MEXICO CITY — The political party that ruled Mexico for decades with an autocratic grip appears to have vaulted back into power after 12 years in opposition, as voters troubled by a bloody drug war and economic malaise gave its presidential candidate, Enrique Peña Nieto, a comfortable victory on Sunday, according to exit polls of voters.
If the victory is confirmed by official results to be announced this morning, it would be a stunning reversal of fortune for the centrist Institutional Revolutionary Party, known as the PRI, which was thought to be crippled after its defeat in the 2000 presidential election ushered in an era of real multiparty democracy in Mexico.
Buoyed by a strong machine across several states and cities, by the youthful Peña Nieto's capture of the television spotlight and by voters' unhappiness with the direction of the country, the PRI defeated both the incumbent conservative party and the candidate who nearly beat the conservatives last time.
The surveys indicated that Peña Nieto was leading over Andrés Manuel López Obrador of the left-leaning Party of the Democratic Revolution, a former Mexico City mayor who lost narrowly in 2006. The conservative candidate, Josefina Vázquez Mota, a former Cabinet secretary who sought to become Mexico's first female president, was running third and conceded.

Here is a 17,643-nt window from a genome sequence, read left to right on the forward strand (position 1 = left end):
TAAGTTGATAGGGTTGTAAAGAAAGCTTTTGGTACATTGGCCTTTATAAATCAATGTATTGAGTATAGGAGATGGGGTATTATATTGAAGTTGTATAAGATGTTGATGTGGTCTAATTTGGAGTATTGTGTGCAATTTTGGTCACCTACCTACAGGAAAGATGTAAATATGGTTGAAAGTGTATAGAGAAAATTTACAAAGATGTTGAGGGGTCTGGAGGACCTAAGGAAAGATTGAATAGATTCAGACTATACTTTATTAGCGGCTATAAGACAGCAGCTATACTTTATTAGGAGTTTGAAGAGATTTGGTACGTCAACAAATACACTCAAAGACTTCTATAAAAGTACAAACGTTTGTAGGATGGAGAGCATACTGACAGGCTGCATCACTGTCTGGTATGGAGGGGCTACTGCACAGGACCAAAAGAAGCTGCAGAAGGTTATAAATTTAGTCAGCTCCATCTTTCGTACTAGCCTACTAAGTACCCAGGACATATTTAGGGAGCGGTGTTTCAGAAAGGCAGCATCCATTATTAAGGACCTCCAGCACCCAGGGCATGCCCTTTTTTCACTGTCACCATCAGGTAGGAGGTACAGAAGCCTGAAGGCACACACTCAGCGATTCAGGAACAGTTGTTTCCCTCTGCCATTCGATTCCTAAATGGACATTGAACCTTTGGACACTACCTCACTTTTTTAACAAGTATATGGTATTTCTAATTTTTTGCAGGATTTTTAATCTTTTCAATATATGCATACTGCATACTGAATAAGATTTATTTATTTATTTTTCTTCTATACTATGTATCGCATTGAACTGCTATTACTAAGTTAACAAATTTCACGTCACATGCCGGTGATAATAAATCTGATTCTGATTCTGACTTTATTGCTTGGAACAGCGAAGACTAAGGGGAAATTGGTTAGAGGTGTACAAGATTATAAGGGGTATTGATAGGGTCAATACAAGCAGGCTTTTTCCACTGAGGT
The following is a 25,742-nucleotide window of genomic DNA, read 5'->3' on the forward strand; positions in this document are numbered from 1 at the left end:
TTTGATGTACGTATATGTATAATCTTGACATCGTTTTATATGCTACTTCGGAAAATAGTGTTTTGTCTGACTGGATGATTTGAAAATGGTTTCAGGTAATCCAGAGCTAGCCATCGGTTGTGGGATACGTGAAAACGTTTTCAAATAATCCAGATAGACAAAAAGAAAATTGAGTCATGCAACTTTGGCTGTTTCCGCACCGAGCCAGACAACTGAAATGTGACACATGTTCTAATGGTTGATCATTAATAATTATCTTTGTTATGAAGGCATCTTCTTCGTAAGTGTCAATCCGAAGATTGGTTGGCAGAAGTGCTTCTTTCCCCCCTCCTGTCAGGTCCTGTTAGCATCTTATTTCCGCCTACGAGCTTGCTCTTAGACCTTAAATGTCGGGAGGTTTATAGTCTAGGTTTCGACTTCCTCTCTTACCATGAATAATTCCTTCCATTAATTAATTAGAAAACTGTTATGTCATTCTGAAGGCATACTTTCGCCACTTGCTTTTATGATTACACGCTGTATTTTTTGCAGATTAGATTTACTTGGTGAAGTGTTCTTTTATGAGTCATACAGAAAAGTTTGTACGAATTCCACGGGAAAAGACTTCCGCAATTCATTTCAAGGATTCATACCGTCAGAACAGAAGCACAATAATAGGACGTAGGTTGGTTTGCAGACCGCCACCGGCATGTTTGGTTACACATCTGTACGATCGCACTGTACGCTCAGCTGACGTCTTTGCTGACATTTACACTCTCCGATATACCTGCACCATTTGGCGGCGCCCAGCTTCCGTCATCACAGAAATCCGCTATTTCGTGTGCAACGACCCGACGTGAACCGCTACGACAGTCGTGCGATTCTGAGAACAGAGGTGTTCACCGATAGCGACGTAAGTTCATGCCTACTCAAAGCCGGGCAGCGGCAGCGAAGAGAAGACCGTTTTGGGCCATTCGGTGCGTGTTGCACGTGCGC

Peña Nieto, who has visited Washington and New York several times in the past year to introduce himself to lawmakers and opinion leaders, has promised more efficient, expanded trade with the United States and predicted that relations will be strong. But Washington will be watching closely for any hint of his administration easing the pressure on drug traffickers.
In his campaign, he promised to refocus the drug war more on combating the violence afflicting Mexicans, and has hardly mentioned attacking drug trafficking itself or taking down cartel leaders. That shift in rhetoric may have been meant to distance him from President Felipe Calderón, whose militarized approach to the drug war left many Mexicans uneasy over the heavy civilian toll — more than 50,000 drug war-related deaths in recent years — and anxious for a better strategy.
No single issue dominated the campaign — not the drug war or the economy, which is growing but leaving the poor behind and lagging in raising wages.
Instead, polls indicated that voters felt a general malaise and fatigue after 12 years of rule by the conservative National Action Party, and disenchantment with Calderón, whose six-year term ends in December. Mexican presidents are limited by law to a single term in office.
Peña Nieto, 45, a former governor of Mexico state, which nearly surrounds Mexico City and is the nation's most populous, rose rapidly from obscurity through his party's ranks in the state, where relatives of his had played prominent roles. He campaigned without an ideological bent, as he had when running for governor, and presented himself as a pragmatic manager, publicly signing pledges to get things done.
He made the economy his centerpiece, saying he would create jobs and lift wages. He said he planned to shore up Pemex, the country's national oil company and a vital source of public revenue, by opening the company to more foreign investment.
Peña Nieto opened up a lead in the polls that he maintained even as his opponents attacked his party, suggesting that it would try to bring peace in the streets by making deals with the drug networks and would rule by corruption and patronage, as it had in the past.
Nearly 80 million Mexicans were eligible to vote, with turnout traditionally running about 60 percent. Federal election authorities said the voting went smoothly despite some bumps.